In the U.S., the most available and used drugs for chemical abortion is a combination of mifepristone (also known as RU-486) and misoprostol.
Mifepristone is the generic name for the over-the-counter drug "RU-486," which was developed in 1980, by the French pharmaceutical company Roussel Uclaf. Mifepristone is the first in a two-drug chemical-abortion technique given to women who are up to seven weeks (or 49 days gestational age) pregnant. First, a woman is given mifepristone, which acts to block progesterone — a hormone necessary to maintain pregnancy. Mifepristone causes the uterine lining to shed, disconnecting (and in essence starving to death) the developing preborn child. A second drug, misoprostol, is taken a day or two later and causes the womb to expel the now-dead embryo. Taken in tandem, the two drugs cause an induced abortion.
On September 28, 2000, mifepristone was approved by the U.S. Food and Drug Administration (FDA) for use in chemical abortion under the brand name Mifeprex®.
The second drug used in this chemical-abortion regimen, misoprostol, was already available in the U.S. as a treatment for ulcers when mifepristone was approved for chemical abortion. Misoprostol is manufactured by Searle Pharmaceuticals under the brand name Cytotec®. In July 2002, the FDA approved a generic version of misoprostol distributed by IVAX Pharmaceuticals.
Misoprostol is not formally approved by the FDA for use in chemical abortion, although it recommends misoprostol for use in conjunction with mifepristone. Searle, a subsidiary of Pharmacia Corporation, has not studied or approved Cytotec (misoprostol) for use in labor induction or abortion.
It's worth noting the drug is linked to uterine rupture and other critical risks to pregnant women. Just one month before FDA approval for the abortion drug combination, Searle issued an alert to physicians, warning them that misoprostol is not approved for use in pregnant women and using the drug can cause "rupture or perforation, requiring uterine surgical repair, hysterectomy," "severe vaginal bleeding" and "maternal death."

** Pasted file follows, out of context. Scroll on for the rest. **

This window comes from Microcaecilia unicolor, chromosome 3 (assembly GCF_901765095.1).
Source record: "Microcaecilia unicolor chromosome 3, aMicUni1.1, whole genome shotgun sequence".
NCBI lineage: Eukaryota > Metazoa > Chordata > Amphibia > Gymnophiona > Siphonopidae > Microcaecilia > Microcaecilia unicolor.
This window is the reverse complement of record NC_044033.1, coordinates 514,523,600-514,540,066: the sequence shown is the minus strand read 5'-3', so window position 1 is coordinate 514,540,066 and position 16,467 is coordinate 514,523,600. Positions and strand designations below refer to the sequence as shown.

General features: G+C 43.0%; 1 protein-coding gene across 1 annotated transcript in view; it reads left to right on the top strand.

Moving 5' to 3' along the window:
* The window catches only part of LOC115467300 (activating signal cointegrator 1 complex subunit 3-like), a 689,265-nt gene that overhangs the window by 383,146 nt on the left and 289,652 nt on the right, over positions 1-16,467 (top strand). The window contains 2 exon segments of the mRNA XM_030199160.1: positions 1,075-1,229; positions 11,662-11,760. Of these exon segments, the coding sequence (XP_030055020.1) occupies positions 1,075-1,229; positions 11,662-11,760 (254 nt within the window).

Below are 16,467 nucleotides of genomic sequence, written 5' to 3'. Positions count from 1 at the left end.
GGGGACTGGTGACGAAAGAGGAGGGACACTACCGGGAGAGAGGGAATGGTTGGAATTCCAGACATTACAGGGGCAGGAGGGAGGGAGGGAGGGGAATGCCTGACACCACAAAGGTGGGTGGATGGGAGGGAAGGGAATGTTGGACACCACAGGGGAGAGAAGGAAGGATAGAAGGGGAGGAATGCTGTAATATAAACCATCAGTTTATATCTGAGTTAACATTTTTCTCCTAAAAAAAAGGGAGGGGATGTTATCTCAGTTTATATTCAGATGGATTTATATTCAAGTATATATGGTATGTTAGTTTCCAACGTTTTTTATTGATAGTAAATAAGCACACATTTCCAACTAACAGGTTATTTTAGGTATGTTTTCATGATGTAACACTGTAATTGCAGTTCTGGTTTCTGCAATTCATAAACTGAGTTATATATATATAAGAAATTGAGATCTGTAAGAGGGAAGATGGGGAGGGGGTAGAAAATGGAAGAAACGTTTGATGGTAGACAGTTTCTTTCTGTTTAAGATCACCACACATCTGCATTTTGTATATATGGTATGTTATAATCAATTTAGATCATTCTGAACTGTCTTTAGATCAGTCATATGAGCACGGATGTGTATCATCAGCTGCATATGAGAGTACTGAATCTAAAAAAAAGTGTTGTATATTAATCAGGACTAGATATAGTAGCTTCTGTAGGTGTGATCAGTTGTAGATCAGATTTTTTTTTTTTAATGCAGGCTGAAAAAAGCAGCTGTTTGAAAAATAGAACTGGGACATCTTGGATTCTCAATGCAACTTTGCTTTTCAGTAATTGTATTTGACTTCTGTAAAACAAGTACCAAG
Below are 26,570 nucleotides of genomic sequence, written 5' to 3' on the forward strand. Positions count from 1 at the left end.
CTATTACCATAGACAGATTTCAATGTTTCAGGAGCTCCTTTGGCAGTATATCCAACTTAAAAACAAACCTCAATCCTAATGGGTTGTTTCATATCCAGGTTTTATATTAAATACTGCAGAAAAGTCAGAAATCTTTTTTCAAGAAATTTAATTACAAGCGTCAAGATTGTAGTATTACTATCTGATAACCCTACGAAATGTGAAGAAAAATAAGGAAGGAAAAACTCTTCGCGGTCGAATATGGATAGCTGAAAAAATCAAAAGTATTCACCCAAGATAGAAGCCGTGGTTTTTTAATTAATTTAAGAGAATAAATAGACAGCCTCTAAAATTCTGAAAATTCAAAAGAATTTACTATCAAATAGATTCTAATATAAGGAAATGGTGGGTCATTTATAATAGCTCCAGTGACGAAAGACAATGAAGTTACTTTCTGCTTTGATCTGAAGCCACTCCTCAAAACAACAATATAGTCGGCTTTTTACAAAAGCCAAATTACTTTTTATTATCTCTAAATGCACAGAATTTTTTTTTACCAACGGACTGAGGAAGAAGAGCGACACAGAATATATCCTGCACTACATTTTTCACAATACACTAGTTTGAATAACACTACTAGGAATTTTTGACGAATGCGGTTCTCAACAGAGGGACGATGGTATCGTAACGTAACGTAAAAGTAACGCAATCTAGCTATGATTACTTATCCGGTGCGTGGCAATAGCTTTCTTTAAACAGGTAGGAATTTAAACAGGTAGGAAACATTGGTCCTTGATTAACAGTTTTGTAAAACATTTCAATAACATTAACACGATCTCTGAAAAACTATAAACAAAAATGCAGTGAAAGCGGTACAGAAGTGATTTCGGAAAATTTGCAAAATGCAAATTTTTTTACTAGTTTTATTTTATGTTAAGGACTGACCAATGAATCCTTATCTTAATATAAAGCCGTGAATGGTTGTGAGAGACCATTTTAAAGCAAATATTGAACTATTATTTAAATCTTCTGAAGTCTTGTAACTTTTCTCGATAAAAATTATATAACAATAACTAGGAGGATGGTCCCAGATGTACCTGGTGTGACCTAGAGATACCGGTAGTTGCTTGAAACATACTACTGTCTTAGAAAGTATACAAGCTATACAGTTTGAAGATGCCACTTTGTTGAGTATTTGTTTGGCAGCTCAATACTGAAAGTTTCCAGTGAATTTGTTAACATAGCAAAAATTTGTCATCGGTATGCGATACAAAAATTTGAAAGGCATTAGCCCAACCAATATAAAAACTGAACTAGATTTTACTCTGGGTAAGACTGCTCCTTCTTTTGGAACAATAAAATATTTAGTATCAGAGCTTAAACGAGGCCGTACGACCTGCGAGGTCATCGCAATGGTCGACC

As of April 2011, the FDA reported at least 14 women have died in the U.S., due to complications from taking mifepristone and misoprostol for chemical abortion. At least eight deaths have been attributed to a bacterial infection, Colostridium sordellii, most likely caused by vaginal use of misoprostol. The report also lists five additional deaths in foreign countries.
The FDA has updated the warnings associated with mifepristone several times to reflect the risk of fatal clostridial toxic shock from infection. In July 2005, the FDA announced the second change to the drug's "black box" warning label detailing the symptoms associated with the fatal bacterial infections, which can be "atypical ... without fever, bacteria or significant findings on pelvic exam. ..." The "black box" is the FDA's most serious warning label.
The first woman known to die from infection after taking mifepristone for a chemical abortion was 18-year old Holly Patterson. Patterson died Sept. 17, 2003 — about a week after receiving mifepristone at the Haywood, California Planned Parenthood affiliate. An autopsy found Patterson died from septic shock, caused by a "therapeutic, drug-induced abortion." In December 2004, her parents filed suit against the drug's distributor, Danco Laboratories, Planned Parenthood and the hospital where she died.
The FDA's most recent "Adverse Event Summary" on the drug combination chronicles other complications associated with the drugs, including blood loss requiring transfusion, intravenous antibiotics and hospitalization.
One published study based on the U.S. clinical trials of mifepristone found that "[E]xcessive bleeding necessitated blood transfusions in four women and accounted for 25 of 27 hospitalizations (including emergency-room visits), 56 of 59 surgical interventions, and 22 of 49 administrations of intravenous fluid." The study states that one in 100 women reported symptoms ranging from bleeding to abdominal pain and vomiting they described as severe and incapacitating.
According to the U.S. Centers for Disease Control's 2010 Abortion Surveillance Report, 20 percent of abortions that year were chemical; 80 percent were surgical.
No, mifepristone is taken when a woman knows she is pregnant and has the intention of aborting her preborn child. The "morning-after pill" is sold to women as a form of "emergency contraception" to prevent pregnancy.